You can operate the LEDs from the 12V battery directly. You'll need a voltage regulator for the Uno, but a linear regulator will probably suffice.

Do you have a preference of device for switching the LEDs? What is the common LED terminal? Anode or cathode?
I will be using Cree® XLamp® XM-L® Color LEDs. Their normal current is 350mA. I do not have a preference for switching the LED so far. How do you determine whether anode or cathode is the common terminal? I am sorry, I am new to this.

Thanks
 

djsfantasi

Joined Apr 11, 2010
6,357
I will be using Cree® XLamp® XM-L® Color LEDs. Their normal current is 350mA. I do not have a preference for switching the LED so far. How do you determine whether anode or cathode is the common terminal? I am sorry, I am new to this.

Thanks
350mA! You’re definitely going to need a MOSFET or transistor driver. 350 is a lot more than 20!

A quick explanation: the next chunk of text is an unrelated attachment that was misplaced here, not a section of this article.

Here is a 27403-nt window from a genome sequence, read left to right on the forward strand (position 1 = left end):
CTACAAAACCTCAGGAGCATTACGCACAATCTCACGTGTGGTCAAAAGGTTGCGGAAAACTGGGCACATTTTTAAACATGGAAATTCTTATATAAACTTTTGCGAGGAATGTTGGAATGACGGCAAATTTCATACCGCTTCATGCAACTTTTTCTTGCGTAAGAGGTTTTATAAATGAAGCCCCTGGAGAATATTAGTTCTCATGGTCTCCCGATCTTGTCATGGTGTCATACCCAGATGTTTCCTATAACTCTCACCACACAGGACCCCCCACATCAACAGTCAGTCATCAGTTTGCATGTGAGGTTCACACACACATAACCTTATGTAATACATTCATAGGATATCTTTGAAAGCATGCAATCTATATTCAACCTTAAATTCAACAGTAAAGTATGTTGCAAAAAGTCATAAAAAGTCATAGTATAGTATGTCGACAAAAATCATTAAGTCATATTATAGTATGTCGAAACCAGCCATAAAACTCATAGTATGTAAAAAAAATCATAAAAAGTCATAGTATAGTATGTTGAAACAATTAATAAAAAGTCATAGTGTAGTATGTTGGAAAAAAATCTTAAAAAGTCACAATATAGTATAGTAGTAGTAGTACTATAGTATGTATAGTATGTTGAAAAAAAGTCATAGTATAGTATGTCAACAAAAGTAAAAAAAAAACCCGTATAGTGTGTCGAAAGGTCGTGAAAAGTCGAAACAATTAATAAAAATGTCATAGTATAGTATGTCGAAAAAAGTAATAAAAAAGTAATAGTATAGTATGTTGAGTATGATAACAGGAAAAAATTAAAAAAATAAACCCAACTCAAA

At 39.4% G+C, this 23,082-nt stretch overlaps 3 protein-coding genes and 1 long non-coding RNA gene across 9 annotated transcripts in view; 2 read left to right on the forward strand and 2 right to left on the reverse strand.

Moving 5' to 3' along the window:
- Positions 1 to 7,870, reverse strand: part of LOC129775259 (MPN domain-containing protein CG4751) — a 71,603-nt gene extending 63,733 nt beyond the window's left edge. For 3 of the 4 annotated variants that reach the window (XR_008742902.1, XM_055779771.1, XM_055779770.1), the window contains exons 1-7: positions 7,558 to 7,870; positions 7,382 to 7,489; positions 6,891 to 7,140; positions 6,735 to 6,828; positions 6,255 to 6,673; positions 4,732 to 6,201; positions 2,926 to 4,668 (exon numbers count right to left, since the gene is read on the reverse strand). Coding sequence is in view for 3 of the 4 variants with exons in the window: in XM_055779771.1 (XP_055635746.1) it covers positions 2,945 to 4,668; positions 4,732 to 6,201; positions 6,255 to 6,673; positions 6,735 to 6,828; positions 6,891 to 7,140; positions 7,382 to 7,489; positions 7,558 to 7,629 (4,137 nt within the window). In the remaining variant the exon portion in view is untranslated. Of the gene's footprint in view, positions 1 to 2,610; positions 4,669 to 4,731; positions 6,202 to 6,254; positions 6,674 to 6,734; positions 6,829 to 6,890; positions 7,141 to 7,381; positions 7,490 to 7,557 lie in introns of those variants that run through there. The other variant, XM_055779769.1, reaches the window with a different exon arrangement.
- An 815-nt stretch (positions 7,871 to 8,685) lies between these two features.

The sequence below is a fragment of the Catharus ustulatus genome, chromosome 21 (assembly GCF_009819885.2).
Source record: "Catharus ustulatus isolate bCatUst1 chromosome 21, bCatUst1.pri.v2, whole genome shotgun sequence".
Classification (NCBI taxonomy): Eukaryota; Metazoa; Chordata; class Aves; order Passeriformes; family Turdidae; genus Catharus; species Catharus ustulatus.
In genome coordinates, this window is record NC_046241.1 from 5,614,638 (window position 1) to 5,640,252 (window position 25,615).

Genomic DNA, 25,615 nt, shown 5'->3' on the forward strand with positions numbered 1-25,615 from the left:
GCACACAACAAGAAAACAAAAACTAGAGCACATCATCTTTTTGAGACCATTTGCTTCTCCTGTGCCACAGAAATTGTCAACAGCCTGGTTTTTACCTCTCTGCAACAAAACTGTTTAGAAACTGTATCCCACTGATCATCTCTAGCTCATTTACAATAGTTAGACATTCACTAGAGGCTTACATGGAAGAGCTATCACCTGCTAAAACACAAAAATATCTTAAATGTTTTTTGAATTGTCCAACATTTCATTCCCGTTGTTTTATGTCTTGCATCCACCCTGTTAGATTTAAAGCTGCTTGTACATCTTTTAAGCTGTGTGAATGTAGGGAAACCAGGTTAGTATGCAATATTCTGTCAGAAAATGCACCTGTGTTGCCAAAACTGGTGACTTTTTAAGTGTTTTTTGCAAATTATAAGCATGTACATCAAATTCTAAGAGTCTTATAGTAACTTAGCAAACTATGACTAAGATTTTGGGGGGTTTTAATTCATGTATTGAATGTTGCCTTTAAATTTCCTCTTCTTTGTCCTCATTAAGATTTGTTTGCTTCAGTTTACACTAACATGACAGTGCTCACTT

You determine which is common by reading the datasheet. Or, which polarity is connected to the RGB terminals... if it’s positive, you have a common cathode which should be connected to ground and you’ll need a logic level p-channel MOSFET rated for 0.5A or more. Without looking at the datasheet, that is. Each pin may only draw 1/3 of the current, and a MOSFET rated for 120mA or more (a 200mA rating may be safer). Actual ratings should be obtained from the datasheet.

If the RGB pins are connected to ground, you have a common anode. To drive them, you’ll need logic level n-channel MOSFETS, rated for the same current as above.

Seriously, the Cree datasheet is a must to have.
 

djsfantasi

Joined Apr 11, 2010
6,357
Here it is...

I haven’t read it yet. I’m eating dinner!

Ok, I read a little. These ain’t your fathers LEDs. There is no common connection to the LEDs. And, the LEDs are individually addressable and the leads are not polarity sensitive!

We’ll have to analyze this product carefully. It’s more than lighting an LED with an Arduino!
 

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Thread Starter